Dr Jill McIlraith
In the realm of angels and miracles, a schnoodle would seem an unlikely heroine.
But making grief bearable, helping a 68 year old lady fall in love again and bringing a family together is all in a day’s work for Maisie, a schnauzer-poodle bundle of cuddles and energy.
Some colleagues tease me (others just think it slightly odd) that I remember the names of my patients’ dogs more often than I remember the names of my patient’s children. Asking about their pets has become part of the therapeutic bond with many of my patients.
I enjoy looking at photos of their dogs and cats and some patients have brought their dogs to our practice to be introduced, to the slight disapproval of some staff who think dogs shouldn’t darken the doors of a medical centre.
But what doggy patients and I both know, deep down in our souls, is that dogs are often more important to healing than the tests I order, examinations I do or pills I hand out.
Maisie epitomises this. When her owner lost her husband to cancer of the lung, she was devastated—the house was empty and cold and she found herself staying late at work to avoid going home. Her family, although all close by, were busy with their own lives.
Talking about grief and coping strategies, I suggested that she consider getting a dog. Above my desk is my favourite photo of my daughter Cally with Archie and Boris, our Cairn terriers, all three looking alert and ready to tackle the world. The picture is often a talking point for patients—children especially want to know the dogs’ names and what breed they are.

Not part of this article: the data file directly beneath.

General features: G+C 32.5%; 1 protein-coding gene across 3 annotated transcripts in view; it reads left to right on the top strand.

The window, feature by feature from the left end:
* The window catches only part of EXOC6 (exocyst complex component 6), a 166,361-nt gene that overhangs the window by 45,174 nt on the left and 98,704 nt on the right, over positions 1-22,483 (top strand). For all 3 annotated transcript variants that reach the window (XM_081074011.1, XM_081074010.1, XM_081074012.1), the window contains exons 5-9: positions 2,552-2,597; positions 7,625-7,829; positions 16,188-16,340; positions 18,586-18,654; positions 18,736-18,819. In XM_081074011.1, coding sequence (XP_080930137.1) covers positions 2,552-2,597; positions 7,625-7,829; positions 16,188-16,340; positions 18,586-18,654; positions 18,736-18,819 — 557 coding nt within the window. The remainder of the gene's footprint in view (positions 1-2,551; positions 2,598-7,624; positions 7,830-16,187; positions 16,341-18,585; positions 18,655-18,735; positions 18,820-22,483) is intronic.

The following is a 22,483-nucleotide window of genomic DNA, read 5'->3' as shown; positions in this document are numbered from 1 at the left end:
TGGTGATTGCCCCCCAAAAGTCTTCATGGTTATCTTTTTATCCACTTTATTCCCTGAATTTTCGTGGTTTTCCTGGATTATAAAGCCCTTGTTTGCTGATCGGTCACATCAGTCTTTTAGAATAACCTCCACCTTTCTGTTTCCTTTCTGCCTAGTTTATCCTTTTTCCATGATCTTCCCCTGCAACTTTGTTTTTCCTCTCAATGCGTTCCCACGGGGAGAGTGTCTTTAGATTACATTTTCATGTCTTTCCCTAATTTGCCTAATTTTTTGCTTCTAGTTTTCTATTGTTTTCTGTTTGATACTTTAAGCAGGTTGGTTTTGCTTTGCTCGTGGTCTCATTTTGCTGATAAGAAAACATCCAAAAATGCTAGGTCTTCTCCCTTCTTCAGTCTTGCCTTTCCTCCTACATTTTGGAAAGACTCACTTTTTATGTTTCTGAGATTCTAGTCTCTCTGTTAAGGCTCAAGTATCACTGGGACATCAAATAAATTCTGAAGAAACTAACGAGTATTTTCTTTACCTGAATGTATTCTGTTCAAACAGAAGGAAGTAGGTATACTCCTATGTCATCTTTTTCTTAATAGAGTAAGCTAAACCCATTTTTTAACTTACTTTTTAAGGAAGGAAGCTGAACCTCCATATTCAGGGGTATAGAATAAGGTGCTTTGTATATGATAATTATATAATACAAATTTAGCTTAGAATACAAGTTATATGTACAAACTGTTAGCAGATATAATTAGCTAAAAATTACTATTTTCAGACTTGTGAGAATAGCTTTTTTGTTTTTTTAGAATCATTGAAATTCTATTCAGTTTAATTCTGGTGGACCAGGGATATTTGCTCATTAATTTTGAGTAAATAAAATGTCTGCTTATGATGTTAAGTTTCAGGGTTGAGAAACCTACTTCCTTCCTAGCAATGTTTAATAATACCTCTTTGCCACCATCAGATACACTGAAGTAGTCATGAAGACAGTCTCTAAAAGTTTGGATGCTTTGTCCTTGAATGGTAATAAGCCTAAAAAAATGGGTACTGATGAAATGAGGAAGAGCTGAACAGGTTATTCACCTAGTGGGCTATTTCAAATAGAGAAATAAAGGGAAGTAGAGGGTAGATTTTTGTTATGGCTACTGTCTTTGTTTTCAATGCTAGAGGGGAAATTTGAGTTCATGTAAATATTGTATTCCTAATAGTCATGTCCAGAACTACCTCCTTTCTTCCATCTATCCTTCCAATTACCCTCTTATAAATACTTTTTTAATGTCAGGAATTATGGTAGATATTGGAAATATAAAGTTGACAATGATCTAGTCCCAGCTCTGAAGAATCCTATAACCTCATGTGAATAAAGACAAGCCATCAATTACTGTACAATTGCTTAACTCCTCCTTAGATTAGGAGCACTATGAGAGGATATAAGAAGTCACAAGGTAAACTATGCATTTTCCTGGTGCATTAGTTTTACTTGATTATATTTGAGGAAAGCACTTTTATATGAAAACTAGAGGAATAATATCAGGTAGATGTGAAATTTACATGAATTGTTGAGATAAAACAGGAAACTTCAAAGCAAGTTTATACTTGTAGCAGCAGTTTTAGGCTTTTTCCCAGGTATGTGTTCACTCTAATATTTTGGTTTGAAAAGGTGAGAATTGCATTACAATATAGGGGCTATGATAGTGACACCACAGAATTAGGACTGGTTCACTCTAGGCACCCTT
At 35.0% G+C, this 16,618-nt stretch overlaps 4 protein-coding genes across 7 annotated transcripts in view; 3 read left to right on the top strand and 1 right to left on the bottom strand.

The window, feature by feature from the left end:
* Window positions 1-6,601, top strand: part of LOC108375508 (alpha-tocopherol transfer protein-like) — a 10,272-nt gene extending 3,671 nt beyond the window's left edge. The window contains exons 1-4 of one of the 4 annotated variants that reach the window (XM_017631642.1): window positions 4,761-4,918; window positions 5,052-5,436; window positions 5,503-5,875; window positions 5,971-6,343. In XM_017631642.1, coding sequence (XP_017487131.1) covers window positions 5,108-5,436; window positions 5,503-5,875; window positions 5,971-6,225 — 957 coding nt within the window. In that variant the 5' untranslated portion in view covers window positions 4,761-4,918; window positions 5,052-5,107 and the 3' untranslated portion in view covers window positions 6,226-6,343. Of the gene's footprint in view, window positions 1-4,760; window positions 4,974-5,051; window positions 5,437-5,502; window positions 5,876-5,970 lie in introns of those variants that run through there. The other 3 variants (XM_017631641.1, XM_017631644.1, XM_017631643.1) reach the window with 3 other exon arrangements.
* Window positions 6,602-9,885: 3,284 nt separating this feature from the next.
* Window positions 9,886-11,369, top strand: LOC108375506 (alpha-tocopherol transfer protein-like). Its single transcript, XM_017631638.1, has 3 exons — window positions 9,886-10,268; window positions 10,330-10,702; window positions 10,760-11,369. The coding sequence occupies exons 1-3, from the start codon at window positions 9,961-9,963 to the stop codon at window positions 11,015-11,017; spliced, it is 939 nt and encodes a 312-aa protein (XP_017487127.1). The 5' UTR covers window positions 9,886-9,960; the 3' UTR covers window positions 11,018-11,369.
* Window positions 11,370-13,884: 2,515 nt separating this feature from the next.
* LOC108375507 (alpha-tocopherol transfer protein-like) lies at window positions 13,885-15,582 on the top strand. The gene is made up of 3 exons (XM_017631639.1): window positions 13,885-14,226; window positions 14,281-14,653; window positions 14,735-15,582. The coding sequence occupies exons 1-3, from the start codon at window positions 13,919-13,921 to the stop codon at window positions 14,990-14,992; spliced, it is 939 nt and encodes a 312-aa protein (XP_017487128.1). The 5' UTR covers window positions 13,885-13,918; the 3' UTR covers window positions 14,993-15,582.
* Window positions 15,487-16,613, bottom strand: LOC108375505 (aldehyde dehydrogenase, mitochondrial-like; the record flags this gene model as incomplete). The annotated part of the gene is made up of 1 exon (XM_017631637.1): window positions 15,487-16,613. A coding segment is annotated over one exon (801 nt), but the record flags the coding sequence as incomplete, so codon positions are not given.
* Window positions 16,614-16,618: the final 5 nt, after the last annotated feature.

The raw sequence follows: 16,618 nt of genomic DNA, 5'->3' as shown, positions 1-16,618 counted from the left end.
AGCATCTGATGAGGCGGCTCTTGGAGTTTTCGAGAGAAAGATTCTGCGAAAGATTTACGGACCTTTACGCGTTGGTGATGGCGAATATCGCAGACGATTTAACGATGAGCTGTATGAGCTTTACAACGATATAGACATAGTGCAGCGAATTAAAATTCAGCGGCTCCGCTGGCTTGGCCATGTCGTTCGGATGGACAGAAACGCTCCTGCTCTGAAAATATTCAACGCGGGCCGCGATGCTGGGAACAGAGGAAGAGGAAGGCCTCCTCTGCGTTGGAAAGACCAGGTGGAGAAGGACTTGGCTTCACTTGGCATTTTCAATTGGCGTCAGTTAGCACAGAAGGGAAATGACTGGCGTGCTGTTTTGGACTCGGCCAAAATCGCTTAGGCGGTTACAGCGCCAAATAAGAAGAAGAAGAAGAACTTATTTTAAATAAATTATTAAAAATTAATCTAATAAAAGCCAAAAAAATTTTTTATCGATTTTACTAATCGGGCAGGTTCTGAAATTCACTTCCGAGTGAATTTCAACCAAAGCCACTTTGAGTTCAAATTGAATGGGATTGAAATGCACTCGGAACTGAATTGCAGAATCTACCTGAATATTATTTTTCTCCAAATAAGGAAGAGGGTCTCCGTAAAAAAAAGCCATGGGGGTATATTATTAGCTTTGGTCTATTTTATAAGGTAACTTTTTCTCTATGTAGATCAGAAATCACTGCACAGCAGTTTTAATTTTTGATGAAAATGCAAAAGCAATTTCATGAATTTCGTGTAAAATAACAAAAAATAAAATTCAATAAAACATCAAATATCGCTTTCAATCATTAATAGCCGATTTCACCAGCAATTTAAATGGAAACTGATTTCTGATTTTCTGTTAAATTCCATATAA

I talked to Glenna (and I use her name and Maisie’s with her consent) about how dogs put the world into perspective and were an antidote to angst and sadness. She was dubious about my suggestion but said she would talk to her family about it.
Glenna had never been a dog person. Although her family had had a dog when her children were young she says she never really bonded with it.
So it was a shock when a small black bundle of soft fur and liveliness arrived and she was instantly smitten.
“I thought I was too old to fall in love with a puppy but she has been like miracle. To have this little breathing creature greet me each day the way she does—rolling over on her back with all four paws in the air—before cuddling up, has been just the most wonderful thing.”
“She has filled the house with energy, life and love. It has been a journey of discovery that has taken me by surprise. I share my ups and downs with her and talk to her all the time.’’
Glenna says that she would never have anticipated that she could fall so hopelessly in love with a dog.
“I always thought people who were nutty about their dogs were slightly odd. But now I get it—you can become besotted with a dog. I can see how they become a central part of one’s life. Maisie has been life changing. “
And Glenna says that Maisie has been wonderful for her whole family and has brought them closer together—she is now an important friend to her grandchildren and the extended family. She has become a source of joy for everyone and has helped them deal with the grief all were feeling after the loss of their father and granddad.
Doggie members of her family have offered advice about where Maisie should sleep, how to toilet train her and how to get the balance right between loving her so much, and not letting her become the boss.
It has also had a direct therapeutic benefit for Glenna in that she is exercising more now, as Maisie doesn’t care if it is sunny or if the southerly is howling through Dunedin. She is always thrilled and ready to go walking and tackles each day with delightful exuberance.